HB 723: Initial Thoughts On “Cooling Off” Period Of State Legislators For State Jobs

State Representative David Stover (R-HD-71) filed HB 723 prior to the convening of the 2016 session of the Georgia General Assembly.  The premise is simple: if you’re a current member of the General Assembly, or you’ve been out less than a year, you would not be able to take a non-elected job within state government.

The bill has garnered a few co-signers like Rep. Buzz Brockway (R-HD-102), Rep. John Pezold (R-HD-133), and Rep. LaDawn Jones (D-HD-62).  It sounds like a good idea, and I believe it can be equated to a similar law dealing with my county’s (Walker County) election board (I figure other counties are similar, but since I’m most familiar with Walker’s, I’ll use it as an example).  The law states that for someone to serve on our election board, they must have not been politically active (ran for office, held public office, been an officer in a political party) for at least two years.

The thought is that you’d be far-enough removed from your party to represent but act in the interest of the voters.  That’s not to say that someone wouldn’t act honorably if they were appointed while they were an officer in a party, but there would be the perception of impropriety.  It may or may not be justified, but, as we know, perception is everything in politics.  I believe the same thing could be said for the Governor handing out appointments to members of the General Assembly.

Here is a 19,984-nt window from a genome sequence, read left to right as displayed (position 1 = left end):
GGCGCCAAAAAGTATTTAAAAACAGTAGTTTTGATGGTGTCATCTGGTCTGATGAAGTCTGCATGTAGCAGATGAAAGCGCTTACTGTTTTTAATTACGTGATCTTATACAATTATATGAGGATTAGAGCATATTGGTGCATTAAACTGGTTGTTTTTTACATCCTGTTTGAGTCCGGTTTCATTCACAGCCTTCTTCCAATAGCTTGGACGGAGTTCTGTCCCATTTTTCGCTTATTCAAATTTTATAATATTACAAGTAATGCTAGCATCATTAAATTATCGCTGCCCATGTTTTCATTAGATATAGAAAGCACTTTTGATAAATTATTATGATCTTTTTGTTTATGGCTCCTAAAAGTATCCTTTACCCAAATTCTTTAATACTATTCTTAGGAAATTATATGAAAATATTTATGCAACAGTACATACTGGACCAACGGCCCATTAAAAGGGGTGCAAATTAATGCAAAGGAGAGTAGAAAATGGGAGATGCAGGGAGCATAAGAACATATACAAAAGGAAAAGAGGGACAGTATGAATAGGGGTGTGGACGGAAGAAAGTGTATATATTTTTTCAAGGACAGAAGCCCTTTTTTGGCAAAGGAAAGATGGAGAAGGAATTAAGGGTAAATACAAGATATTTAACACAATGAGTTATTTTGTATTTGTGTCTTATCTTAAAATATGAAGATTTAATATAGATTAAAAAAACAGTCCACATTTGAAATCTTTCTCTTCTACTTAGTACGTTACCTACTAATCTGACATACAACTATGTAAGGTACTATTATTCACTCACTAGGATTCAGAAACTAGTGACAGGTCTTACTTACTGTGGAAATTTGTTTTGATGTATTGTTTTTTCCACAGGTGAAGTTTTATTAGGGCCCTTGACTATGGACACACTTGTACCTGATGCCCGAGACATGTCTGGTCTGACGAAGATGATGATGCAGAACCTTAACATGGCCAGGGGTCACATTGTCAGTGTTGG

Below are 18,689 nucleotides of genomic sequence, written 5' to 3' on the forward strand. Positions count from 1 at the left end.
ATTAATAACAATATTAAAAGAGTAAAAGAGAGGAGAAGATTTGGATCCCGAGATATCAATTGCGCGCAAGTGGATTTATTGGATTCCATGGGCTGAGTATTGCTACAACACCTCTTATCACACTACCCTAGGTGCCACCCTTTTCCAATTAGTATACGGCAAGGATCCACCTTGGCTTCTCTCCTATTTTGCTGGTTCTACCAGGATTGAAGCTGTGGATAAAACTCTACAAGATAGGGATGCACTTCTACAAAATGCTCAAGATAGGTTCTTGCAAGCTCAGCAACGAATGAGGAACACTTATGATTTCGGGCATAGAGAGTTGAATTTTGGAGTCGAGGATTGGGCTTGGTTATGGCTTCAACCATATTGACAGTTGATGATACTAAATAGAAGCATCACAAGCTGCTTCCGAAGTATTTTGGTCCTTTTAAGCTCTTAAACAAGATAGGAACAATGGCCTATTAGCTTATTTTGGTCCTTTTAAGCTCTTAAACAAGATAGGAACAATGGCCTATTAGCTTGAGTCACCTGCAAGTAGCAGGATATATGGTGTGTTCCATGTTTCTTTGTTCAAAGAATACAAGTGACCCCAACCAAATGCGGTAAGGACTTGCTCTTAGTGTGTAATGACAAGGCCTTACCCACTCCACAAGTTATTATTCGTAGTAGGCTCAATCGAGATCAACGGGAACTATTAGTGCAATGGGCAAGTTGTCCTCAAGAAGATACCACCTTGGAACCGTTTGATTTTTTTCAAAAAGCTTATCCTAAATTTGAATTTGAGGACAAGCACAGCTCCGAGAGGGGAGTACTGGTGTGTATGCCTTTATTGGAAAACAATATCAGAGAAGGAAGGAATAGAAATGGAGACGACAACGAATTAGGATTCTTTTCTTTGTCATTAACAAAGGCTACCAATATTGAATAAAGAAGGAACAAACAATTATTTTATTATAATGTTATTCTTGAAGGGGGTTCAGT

I have no doubt that there are well-qualified men and women in the General Assembly that could do well in vacancies in state government, but the perception is that representatives and senators who are friendly towards the administration are getting these gigs.  That’s also not including the costs for the counties to hold special elections to fill the unexpired terms of legislators who take these appointments to non-elected positions.  I have no doubt that county governments would be happy if they didn’t have to spend taxpayer money if some special elections were curbed.

We’ve elected our representatives to do a job: represent us in Atlanta.  We want y’all to represent us and not use us as a stepping stone to a cushy state job.  It will be interesting to see if this bill makes its way through committee and on to the floor.


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